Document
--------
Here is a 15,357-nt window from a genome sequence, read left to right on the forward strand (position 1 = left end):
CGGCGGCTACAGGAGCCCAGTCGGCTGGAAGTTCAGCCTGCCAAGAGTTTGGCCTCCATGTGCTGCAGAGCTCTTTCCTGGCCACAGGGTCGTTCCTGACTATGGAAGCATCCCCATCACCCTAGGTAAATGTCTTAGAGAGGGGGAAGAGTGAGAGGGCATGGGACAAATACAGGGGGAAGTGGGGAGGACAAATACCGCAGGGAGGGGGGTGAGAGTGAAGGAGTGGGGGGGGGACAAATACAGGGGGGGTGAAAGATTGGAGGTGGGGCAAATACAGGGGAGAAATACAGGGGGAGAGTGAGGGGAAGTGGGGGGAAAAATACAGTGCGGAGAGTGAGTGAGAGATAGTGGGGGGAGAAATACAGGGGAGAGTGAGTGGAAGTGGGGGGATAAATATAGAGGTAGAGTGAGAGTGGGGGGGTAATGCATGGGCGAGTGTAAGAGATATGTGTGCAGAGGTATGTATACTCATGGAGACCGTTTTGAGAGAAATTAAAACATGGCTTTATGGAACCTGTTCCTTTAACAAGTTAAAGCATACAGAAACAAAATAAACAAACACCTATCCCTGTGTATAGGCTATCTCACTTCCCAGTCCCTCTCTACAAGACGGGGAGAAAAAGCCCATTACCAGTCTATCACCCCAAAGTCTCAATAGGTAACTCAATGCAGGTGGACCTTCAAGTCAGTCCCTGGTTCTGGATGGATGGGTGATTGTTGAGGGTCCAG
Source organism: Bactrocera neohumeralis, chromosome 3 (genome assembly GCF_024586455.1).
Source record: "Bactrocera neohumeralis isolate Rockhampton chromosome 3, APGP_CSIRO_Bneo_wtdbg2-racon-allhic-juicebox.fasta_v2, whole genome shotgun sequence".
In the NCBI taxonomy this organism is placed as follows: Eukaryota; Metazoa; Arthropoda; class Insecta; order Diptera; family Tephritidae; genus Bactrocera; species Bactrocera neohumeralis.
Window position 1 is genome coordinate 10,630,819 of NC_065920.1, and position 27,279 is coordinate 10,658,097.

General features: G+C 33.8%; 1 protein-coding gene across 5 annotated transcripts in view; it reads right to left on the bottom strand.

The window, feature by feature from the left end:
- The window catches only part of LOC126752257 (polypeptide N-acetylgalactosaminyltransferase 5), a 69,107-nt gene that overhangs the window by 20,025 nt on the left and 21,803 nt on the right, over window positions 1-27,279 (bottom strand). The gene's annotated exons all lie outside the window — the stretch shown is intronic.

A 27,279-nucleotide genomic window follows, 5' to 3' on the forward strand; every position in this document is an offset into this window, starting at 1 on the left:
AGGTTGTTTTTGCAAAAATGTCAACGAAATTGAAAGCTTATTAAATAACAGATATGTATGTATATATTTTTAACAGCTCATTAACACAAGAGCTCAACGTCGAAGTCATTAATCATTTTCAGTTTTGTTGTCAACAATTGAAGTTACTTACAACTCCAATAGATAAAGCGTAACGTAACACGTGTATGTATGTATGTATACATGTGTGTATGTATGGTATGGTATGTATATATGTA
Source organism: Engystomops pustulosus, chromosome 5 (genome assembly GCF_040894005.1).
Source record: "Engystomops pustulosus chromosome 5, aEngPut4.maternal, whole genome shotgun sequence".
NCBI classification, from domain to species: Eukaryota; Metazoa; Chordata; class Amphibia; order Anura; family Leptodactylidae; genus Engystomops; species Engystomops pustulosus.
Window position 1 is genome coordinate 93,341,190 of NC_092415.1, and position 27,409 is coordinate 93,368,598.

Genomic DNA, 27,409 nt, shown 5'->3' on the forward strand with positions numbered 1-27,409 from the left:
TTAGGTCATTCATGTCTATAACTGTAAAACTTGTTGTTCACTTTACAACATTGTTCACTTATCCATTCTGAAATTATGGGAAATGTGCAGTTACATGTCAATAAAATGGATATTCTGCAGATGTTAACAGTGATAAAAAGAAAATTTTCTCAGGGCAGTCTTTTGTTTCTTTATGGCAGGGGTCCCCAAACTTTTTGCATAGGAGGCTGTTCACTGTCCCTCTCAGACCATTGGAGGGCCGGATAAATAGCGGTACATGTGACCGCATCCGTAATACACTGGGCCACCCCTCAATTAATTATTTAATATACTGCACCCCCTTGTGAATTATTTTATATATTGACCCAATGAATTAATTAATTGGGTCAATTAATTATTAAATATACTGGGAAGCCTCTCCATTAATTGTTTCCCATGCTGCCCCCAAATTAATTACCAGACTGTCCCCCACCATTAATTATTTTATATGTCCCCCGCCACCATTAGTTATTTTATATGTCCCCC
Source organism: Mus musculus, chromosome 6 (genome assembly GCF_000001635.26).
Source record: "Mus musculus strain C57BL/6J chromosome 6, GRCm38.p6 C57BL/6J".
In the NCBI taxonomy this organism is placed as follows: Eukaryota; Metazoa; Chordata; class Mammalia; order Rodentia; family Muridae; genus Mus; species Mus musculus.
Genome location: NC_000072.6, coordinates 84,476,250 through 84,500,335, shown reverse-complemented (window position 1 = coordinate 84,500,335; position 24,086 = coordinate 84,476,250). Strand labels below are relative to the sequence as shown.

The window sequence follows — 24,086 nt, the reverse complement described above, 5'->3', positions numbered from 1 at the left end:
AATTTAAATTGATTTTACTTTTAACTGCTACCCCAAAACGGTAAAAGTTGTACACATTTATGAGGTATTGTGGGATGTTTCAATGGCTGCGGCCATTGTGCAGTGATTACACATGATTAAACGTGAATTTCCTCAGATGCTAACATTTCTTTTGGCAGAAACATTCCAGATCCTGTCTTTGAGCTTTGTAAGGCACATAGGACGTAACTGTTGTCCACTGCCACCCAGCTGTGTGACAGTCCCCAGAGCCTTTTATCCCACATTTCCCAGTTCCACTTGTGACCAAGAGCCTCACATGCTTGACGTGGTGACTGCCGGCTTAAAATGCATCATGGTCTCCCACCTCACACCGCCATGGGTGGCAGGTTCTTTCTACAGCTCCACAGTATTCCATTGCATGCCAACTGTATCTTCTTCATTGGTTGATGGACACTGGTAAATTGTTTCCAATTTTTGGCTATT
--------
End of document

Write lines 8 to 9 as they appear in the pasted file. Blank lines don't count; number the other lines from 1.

The window, feature by feature from the left end:
- The window catches only part of LOC126752257 (polypeptide N-acetylgalactosaminyltransferase 5), a 69,107-nt gene that overhangs the window by 20,025 nt on the left and 21,803 nt on the right, over window positions 1-27,279 (bottom strand). The gene's annotated exons all lie outside the window — the stretch shown is intronic.